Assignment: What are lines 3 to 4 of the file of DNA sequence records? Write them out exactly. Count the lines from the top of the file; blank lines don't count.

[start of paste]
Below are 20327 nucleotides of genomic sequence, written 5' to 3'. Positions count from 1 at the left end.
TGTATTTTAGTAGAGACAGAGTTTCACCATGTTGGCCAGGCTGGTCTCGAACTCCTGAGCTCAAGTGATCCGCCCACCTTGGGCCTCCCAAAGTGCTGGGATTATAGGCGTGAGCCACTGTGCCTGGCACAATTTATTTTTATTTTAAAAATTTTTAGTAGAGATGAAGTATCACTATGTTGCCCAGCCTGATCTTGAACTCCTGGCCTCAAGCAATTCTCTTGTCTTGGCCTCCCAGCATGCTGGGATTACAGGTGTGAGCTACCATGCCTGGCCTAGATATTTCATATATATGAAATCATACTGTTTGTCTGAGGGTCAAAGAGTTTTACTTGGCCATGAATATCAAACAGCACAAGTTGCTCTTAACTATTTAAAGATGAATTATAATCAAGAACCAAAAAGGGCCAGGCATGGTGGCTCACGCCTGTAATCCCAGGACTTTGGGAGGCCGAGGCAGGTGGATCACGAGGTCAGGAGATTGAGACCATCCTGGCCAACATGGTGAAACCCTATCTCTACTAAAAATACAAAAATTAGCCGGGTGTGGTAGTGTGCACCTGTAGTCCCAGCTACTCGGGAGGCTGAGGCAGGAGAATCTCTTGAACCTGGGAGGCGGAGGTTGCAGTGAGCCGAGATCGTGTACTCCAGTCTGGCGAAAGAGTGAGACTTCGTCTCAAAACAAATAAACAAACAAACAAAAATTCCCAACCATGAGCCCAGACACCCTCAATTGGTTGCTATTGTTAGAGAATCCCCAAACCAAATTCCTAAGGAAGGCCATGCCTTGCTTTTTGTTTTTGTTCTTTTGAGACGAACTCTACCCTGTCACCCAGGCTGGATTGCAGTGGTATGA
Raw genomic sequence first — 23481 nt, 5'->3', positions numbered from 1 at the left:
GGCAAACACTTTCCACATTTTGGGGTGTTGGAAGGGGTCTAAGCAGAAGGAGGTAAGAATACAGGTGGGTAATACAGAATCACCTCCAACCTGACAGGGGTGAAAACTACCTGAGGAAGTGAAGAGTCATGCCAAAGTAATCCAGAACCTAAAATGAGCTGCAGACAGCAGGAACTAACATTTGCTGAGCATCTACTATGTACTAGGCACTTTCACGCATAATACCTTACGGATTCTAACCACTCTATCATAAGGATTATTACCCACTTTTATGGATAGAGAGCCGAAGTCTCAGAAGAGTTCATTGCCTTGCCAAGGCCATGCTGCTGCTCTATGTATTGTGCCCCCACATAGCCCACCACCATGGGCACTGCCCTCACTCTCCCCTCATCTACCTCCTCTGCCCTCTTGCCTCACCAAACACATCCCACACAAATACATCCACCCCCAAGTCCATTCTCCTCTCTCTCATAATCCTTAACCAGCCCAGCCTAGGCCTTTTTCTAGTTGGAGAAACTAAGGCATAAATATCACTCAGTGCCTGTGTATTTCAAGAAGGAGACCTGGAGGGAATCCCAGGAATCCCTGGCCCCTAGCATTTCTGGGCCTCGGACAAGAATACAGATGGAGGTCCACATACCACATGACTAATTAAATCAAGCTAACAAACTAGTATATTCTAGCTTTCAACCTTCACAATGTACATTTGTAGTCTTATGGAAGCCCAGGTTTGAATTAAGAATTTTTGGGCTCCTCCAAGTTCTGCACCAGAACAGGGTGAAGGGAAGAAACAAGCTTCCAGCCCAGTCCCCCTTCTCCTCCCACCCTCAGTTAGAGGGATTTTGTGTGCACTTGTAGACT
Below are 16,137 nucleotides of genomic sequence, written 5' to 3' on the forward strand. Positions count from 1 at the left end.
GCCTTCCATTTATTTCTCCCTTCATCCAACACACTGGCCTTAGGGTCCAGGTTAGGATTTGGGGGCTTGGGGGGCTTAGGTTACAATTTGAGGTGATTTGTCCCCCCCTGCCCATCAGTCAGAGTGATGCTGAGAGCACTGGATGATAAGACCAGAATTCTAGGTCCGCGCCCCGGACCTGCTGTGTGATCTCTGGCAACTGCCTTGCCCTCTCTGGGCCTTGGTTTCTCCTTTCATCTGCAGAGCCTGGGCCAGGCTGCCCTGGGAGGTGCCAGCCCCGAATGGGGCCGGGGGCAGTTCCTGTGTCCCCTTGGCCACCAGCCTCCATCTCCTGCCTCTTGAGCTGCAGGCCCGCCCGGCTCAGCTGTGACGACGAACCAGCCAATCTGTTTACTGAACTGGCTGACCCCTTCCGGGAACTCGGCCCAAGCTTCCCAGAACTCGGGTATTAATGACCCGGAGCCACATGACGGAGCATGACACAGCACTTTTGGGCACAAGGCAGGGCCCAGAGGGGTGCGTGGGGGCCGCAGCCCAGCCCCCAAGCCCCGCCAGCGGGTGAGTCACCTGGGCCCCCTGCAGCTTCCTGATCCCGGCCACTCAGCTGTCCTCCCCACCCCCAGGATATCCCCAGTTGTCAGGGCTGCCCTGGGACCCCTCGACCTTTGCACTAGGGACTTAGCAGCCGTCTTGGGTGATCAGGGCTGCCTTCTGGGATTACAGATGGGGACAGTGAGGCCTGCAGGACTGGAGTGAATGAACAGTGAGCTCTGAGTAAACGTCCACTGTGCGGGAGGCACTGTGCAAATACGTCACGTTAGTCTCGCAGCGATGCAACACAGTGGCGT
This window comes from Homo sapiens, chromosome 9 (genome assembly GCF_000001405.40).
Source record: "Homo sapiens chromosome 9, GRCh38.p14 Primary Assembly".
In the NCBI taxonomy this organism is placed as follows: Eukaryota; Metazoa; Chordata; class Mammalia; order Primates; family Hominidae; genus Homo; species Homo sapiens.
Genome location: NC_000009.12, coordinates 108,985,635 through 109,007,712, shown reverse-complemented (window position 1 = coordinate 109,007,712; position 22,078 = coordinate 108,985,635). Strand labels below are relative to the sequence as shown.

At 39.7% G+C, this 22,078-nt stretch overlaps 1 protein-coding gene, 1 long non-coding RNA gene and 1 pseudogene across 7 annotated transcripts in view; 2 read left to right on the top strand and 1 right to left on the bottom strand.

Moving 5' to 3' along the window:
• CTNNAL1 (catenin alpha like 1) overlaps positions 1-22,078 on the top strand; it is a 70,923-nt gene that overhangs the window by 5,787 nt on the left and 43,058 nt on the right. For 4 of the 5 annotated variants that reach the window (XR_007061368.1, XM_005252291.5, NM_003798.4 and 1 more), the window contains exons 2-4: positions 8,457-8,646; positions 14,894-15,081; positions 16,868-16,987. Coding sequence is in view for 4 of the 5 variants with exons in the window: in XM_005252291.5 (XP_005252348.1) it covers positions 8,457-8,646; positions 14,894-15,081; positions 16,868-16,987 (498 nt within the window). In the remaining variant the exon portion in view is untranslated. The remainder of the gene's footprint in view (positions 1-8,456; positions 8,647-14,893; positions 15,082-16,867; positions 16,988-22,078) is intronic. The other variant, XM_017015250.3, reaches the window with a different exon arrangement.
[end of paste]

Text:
Raw genomic sequence first — 23481 nt, 5'->3', positions numbered from 1 at the left:
GGCAAACACTTTCCACATTTTGGGGTGTTGGAAGGGGTCTAAGCAGAAGGAGGTAAGAATACAGGTGGGTAATACAGAATCACCTCCAACCTGACAGGGGTGAAAACTACCTGAGGAAGTGAAGAGTCATGCCAAAGTAATCCAGAACCTAAAATGAGCTGCAGACAGCAGGAACTAACATTTGCTGAGCATCTACTATGTACTAGGCACTTTCACGCATAATACCTTACGGATTCTAACCACTCTATCATAAGGATTATTACCCACTTTTATGGATAGAGAGCCGAAGTCTCAGAAGAGTTCATTGCCTTGCCAAGGCCATGCTGCTGCTCTATGTATTGTGCCCCCACATAGCCCACCACCATGGGCACTGCCCTCACTCTCCCCTCATCTACCTCCTCTGCCCTCTTGCCTCACCAAACACATCCCACACAAATACATCCACCCCCAAGTCCATTCTCCTCTCTCTCATAATCCTTAACCAGCCCAGCCTAGGCCTTTTTCTAGTTGGAGAAACTAAGGCATAAATATCACTCAGTGCCTGTGTATTTCAAGAAGGAGACCTGGAGGGAATCCCAGGAATCCCTGGCCCCTAGCATTTCTGGGCCTCGGACAAGAATACAGATGGAGGTCCACATACCACATGACTAATTAAATCAAGCTAACAAACTAGTATATTCTAGCTTTCAACCTTCACAATGTACATTTGTAGTCTTATGGAAGCCCAGGTTTGAATTAAGAATTTTTGGGCTCCTCCAAGTTCTGCACCAGAACAGGGTGAAGGGAAGAAACAAGCTTCCAGCCCAGTCCCCCTTCTCCTCCCACCCTCAGTTAGAGGGATTTTGTGTGCACTTGTAGACT